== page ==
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Comments about ‘BYU chemist makes breakthrough discovery on natural gas’

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Published: Thursday, March 13 2014 12:00 p.m. MDT

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Rational
Salt Lake City, UT

Why not just develop natural gas stations and have automobiles run on the natural gas itself? There is already tremendous transport infrastructure in place (though it may not be sufficient to handle the increased demand) and the technology for cars to run on natural gas is already in place as well?

Natural gas burns 30% cleaner than gasoline, 42% cleaner than coal. Is liquid alcohol that much cleaner? Perhaps it reduces methane gas because it turns that into methanol.

Open Minded Mormon
Everett, 00

@Rational
Salt Lake City, UT

Agreed.
Using the Natural Gas without the added expense of this distillary process is the better way to go.

Besides,
Alcohol is a petroleum solvent.
Using it is harder on the engines,
because it dissolves the lubrication.

BTW --
There are about 20 different types of alcohol.
What kind is it, or is that the trade "secret".

Thid Barker
Victor, ID

Its because the gasoline you are now buying is 10% ethanol (more in some states) made from corn or sugarcane.

GaryO
Virginia Beach, VA

So we have yet another low-heat-emission means of creating energy.

. . . Kind of like cold fusion.

Utah research universities are really imaginative.

Cool

rw123
Sandy, UT

There are exciting things happening every day in R & D in corporate, academic, and government labs. We only hear about a small fraction of them in the news. Having said that, this does sound like a significant breakthrough. Way to go researchers.

@Open Minded Mormon

No worries, just a small correction. If I remember my college chemistry, theoretically there are an infinite number of alcohols as all it takes to be an alcohol is for the molecule to have a hydroxyl group attached to an sp3 carbon, which is very common. It's been awhile, but that's how I remember it. Perhaps you mean there are only 20 commercially important alcohols used in bulk in industry or as precursors for other chemicals?

Jack from Ark
Hensley, AR

Folks the beauty of this is ambient temp storage and transport. It is much safer to transport and store methanol than it is to store and transport high pressure natural gas.You are correct that alcohol is a solvent and more work needs to be done to get it automobile friendly. But the technology is there to do this. This alone could be the discovery that truly brings the US out of foreign fuel dependency. Great work BYU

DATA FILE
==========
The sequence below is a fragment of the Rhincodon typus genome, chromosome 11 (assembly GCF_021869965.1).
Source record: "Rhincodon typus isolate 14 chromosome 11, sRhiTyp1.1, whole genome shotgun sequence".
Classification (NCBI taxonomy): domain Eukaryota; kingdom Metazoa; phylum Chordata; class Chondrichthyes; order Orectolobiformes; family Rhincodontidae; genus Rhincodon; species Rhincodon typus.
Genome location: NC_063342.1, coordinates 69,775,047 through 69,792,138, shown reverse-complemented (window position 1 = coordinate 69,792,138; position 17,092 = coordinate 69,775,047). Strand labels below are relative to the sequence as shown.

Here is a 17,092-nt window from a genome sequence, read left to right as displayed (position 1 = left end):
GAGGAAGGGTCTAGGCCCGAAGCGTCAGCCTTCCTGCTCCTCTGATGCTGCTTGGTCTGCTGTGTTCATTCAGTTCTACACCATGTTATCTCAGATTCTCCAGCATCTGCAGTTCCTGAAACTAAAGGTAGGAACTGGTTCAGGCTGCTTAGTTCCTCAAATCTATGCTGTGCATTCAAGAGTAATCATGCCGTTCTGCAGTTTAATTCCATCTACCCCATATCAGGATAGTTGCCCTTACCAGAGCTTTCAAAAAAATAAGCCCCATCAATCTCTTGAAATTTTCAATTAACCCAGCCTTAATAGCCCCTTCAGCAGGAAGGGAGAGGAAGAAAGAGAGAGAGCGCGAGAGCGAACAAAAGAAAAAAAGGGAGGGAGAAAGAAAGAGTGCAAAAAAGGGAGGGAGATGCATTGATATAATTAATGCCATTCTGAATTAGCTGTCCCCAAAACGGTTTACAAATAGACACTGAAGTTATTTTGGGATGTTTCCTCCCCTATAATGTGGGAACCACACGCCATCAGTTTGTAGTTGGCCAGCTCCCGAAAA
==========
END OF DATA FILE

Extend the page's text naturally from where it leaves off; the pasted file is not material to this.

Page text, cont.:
EPoint
Roy, UT

Is it too conspiratorial to wonder what the oil companies might do to thwart any alternative to being at their mercy?

airnaut
Everett, 00

Jack from Ark
Hensley, AR
Folks the beauty of this is ambient temp storage and transport. It is much safer to transport and store methanol than it is to store and transport high pressure natural gas.

=======

Agreed,
but isn't electricity the cheapest, easiest, and safest of all energy sources to transport/transmit?

Besides,
the internal combustion engine is only 16% energy efficient.

As good as an idea this maybe,
it is still finite, and not renewable.

It is a bridge or crutch technology at best,
limited by an ever dwindling supply.

An ouce of prevention is worth a pound of the cure.

Save, conserve, and reduce demand is still our best hope.

The Rock
Federal Way, WA

The real beauty of this process is the fact that it makes alcohol a viable alternative to oil as a fuel for our cars. In 2008 a 10% increase in production caused gasoline to drop from $4.40 a gallon all the way down to $1.85 in my town. Eliminate the scarcity of a commodity and it, and all the competing products experience a dramatic price drop.

It costs $6,000 to convert a domestic vehicle to CNG (Compressed Natural Gas). In Peru the cost is $300. There are difference in the safety requirement between the two countries. If the car is built to use CNG at the factory the is competitive with gasoline.

I wish that the auto industry was required to make all cars CNG ready (becomes a bolt on option). The conversion kits would be dirt cheap. Some states also prohibit the sale of CNG to the general public. I would deport all elected officials who supported that kind of nonsense.

Liberal Ted
Salt Lake City, UT

What it comes down to, is which energy producing company (oil, ethanol, solar etc) company can get in the pant pockets of politicians, is the one that will win.